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Woman asserts her whistleblower rights: $1.2 million award paid

On Behalf of | Oct 27, 2017 | Employee Rights

A wrongful termination lawsuit resulted in a $1.2 million court award for a woman who was fired from her job in May 2012. The plaintiff in the lawsuit — who formerly worked for Fallbook schools as the information technology director — filed her lawsuit five years ago.

The lawsuit arose after the woman refused to destroy archived emails in the school system’s server database. As the IT director for the Fallbrook Union Elementary School District, the woman’s superior told her to delete all past emails older than three months. However, the request violated the school district policies, state laws and federal laws, so the woman refused. She also refused because she was concerned that the emails showed evidence of misappropriated school district funds.

After refusing to delete the emails, the school district retaliated against the woman by firing her from the position that she held for the last 19 years. According to the employment law attorney who represented her, the issue was a whistleblower case. She had been asked to do something that was not only against school district policy, but it was also against state and federal law. When she refused to perform the unlawful action, the school district retaliated by terminating her — which was a violation of state and federal whistleblower protections.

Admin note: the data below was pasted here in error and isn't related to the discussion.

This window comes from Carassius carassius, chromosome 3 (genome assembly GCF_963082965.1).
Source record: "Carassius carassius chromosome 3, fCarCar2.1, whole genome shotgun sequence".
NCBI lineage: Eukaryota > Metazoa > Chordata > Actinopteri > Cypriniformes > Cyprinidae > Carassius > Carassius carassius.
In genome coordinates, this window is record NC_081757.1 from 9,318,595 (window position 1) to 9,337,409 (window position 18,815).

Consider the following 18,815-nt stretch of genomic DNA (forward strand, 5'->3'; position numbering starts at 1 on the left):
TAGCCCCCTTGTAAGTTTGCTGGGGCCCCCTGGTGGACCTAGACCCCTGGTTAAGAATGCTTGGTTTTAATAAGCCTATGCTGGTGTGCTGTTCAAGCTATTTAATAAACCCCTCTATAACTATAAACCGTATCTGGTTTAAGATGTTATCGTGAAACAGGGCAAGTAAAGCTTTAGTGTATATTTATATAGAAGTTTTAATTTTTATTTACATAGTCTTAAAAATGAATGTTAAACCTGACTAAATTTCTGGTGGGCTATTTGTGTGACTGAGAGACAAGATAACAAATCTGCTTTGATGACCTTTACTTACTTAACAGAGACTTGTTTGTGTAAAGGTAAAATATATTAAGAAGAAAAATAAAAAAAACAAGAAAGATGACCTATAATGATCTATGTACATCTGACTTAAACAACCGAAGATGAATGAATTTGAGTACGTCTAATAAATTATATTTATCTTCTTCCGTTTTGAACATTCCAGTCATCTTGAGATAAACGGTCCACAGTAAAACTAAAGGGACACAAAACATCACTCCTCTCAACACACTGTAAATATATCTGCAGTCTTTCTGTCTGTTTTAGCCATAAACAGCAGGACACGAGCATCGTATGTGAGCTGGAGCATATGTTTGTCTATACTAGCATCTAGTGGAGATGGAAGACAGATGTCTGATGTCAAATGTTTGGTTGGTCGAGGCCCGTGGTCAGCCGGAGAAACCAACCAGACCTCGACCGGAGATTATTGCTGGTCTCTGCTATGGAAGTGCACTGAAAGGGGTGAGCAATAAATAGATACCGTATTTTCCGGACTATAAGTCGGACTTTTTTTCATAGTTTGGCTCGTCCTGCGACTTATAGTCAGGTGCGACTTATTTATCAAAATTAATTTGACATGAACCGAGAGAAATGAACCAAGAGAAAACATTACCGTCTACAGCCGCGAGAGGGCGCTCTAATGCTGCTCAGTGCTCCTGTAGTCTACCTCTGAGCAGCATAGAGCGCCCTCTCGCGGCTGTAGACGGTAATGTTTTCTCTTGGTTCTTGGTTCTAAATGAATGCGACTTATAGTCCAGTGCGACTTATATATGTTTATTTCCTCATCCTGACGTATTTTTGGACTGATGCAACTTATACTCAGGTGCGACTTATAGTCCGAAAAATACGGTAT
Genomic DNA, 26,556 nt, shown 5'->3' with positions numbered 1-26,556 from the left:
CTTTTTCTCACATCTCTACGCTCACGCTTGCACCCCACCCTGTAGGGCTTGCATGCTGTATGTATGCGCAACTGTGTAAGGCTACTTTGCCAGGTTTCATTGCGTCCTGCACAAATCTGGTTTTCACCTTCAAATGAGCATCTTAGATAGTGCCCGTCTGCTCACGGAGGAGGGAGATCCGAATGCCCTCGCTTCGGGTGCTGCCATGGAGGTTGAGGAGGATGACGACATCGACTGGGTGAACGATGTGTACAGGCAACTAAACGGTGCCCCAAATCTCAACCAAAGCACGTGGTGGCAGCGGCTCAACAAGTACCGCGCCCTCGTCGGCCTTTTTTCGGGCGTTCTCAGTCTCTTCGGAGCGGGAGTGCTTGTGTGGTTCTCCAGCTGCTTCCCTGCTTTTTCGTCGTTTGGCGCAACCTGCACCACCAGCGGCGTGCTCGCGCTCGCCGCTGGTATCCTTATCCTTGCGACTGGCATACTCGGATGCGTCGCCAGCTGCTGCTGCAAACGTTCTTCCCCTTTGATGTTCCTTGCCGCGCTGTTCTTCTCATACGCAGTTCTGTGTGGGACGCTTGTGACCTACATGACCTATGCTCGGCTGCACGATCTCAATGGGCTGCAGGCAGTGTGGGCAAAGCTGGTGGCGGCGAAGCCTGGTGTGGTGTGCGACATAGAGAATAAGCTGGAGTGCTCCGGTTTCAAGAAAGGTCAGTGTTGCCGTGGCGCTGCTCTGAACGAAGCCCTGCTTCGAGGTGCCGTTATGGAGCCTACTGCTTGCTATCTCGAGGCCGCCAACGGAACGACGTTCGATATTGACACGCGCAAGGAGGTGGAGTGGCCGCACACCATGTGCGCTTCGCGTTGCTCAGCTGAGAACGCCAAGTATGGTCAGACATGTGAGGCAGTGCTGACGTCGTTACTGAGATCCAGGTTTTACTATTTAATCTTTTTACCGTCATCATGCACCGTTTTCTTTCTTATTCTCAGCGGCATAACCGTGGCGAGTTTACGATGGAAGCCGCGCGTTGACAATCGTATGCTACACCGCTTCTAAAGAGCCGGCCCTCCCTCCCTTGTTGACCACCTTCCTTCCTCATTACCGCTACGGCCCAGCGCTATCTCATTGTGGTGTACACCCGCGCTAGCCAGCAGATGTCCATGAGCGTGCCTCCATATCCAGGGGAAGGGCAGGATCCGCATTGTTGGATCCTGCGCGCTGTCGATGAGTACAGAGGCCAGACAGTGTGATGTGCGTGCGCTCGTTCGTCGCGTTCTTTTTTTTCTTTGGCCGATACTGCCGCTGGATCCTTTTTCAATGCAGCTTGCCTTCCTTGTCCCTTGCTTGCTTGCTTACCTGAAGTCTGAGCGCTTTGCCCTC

In 2015, after a 15-day trial, the panel that decided the woman’s case awarded her $1,046,000 in lost income and an additional $148,000 for emotional distress. Her award for damages totaled $1,194,000. In response, the school district tried to appeal the decision, but the appeal fell flat when the 4th Appellate District Court upheld the previous decision. She finally received her award payment on Oct. 6, 2017.

This case is an excellent example of how courts are not permitted to retaliate against an employee who refuses to break the law. If you are being pressured to break the law at your workplace, it is your legal right — and ethical responsibility — to say “no.” Rest assured, you can assert your legal rights in court if your refusal to perform an illegal act results in negative employment consequences or retaliation of any kind.

Source: The San Diego Union-Tribune, “Fallbrook schools pays $1.2 million to former employee in whistleblower case,” Deborah Sullivan Brennan, Oct. 16, 2017

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